Housing Cases and COVID-19

Information for Landlords

The COVID-19 State of Emergency has changed how housing cases are handled by the District Court. This page will give you some general information about what has changed.

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Four Types of Eviction Cases

Failure to Pay Rent – A landlord may file if a tenant is behind on rent.

Tenant Holding Over – A landlord may file this case when a tenant’s lease has expired. The landlord must first give the tenant written notice that they want to end the tenancy. The length of the notice depends on the lease and local law in your county.

Breach of Lease – This case is used when a tenant is being accused of not following the written lease. The landlord must first give the tenant a written notice identifying the lease violation and asking the tenant to leave. The court will only evict a tenant for breach of lease for serious violations of the lease.

Wrongful Detainer – File Wrongful Detainer to seek an eviction when there is no landlord and tenant relationship at all. This means the people involved never signed a lease or made rental payments. Wrongful Detainer is commonly used to evict friends, family, or other house guests who have no legal right to live in the property.


Rent Escrow - Rent escrow is a case that a tenant can file against their landlord. The tenant must show the court that there is a health or safety problem in the property. The tenant must also prove that the landlord knew about the problem but failed to fix it. The Court may order the tenant to pay their rent to the court instead of to the landlord until the problem is resolved. At the end of the case, the judge will decide who will get the rent money being held by the court. The judge may also decide to end a lease early.

Warrant of Restitution - A warrant of restitution is a type of court order. It tells the sheriff or constable to go to a property and carryout an eviction. Filling out and filing a warrant of restitution is a landlord’s next step after being awarded a judgment. In Failure to Pay Rent cases, the landlord must wait four (4) business days after the hearing before they can file a warrant.

Once the landlord files a warrant, a judge will review it. If everything is correct, they will sign it, and a copy will be forwarded to the local sheriff or constables office. The landlord may then contact the sheriff or constable to schedule an eviction.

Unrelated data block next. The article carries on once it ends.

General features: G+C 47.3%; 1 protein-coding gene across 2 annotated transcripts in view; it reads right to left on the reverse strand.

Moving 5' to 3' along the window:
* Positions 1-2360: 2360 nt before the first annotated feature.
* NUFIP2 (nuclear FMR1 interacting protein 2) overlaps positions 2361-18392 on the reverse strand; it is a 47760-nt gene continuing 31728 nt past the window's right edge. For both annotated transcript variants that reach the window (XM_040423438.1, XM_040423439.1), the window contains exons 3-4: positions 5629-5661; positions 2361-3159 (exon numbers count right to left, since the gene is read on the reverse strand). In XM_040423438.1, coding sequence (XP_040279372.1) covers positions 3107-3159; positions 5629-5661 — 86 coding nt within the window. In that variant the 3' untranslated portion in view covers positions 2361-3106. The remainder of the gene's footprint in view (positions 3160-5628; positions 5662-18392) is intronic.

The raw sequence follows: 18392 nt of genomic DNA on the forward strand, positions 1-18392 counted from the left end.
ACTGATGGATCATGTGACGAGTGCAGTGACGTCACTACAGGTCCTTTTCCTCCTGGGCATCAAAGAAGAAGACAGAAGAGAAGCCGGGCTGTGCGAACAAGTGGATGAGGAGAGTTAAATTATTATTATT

Can I have a tenant evicted?

Yes, evictions may take place. The statewide pause on evictions was lifted on July 25, 2020. Orders from the Centers for Disease Control (“CDC”) and Governor Hogan which limited evictions are no longer in effect.

Tenants may no longer raise either order as a defense to a Failure to Pay Rent case.

In cases where a tenant raised either order as a defense and judgment was reserved, the Court will now enter judgment without a request from either party. Landlords may then file a Warrant of Restitution. Upon filing of the Warrant of Restitution, the court will set a hearing within 21 days. Hearing notices will be mailed to all parties.

Note that in most cases tenants have the right of redemption. This means the tenant may pay the judgment plus court costs to prevent an eviction.

Are the courts holding hearings on new eviction cases?

On December 29, 2021, the courts entered Phase III emergency operations. During this phase the District Courts will continue to hold hearings in the following eviction cases:

  • Breach of Lease
  • Tenant Holding Over
  • Wrongful Detainer

Failure to Pay Rent cases will NOT be set for a hearing during Phase III. The courts will continue to accept and process Warrants of Restitution in Failure to Pay Rent cases where judgment has been entered.

What happens in cases that already had a hearing?

Cases where a hearing was held and judgment for possession was entered in favor of the landlord may proceed to eviction. You may file a Warrant of Restitution if within the time set by law. The court will consider Warrants of Restitution on a case by case basis.

Will my hearing be held in person or remotely?

Most hearings will be in person. Some courts may schedule your hearing by videoconference or telephone. Check your hearing notice carefully. If you’re not sure whether to appear in person, call the clerk’s office.

If your hearing is supposed to be in person, you can ask to participate by phone or video. Use this Form to ask to participate remotely. More information about remote hearings is available here.

Where can I get help?

Mortgage Help

Homeowners may be eligible for a mortgage forbearance. This means mortgage payments may not be due for a brief period. Read more about mortgage forbearances and other resources at the Maryland Department of Labor, Licensing, and Regulation’s webpage.

Legal Help

Talk with a lawyer for free at the Maryland Court Help Center. Call 410-260-1392 or chat online.

Lawyers at the Help Center can give you advice about your housing case. They may also refer you to where you may find representation or rental assistance resources. The Maryland Court Help Center can help both tenants and non-business landlords. They cannot help you if you are already represented by a lawyer. Read more about the Court Help Centers here.

Do you want to hire a paid lawyer? Try calling a lawyer referral service in your area.

Do you need free or reduced fee legal representation? A list of providers is available at the People’s Law Library webpage.


Mediation is a voluntary process through which people in conflict resolve the dispute with the help of a neutral 3rd party. Mediation is often successful at resolving disputes between landlords and tenants. Read general information about mediation here. Follow the links below to find a mediator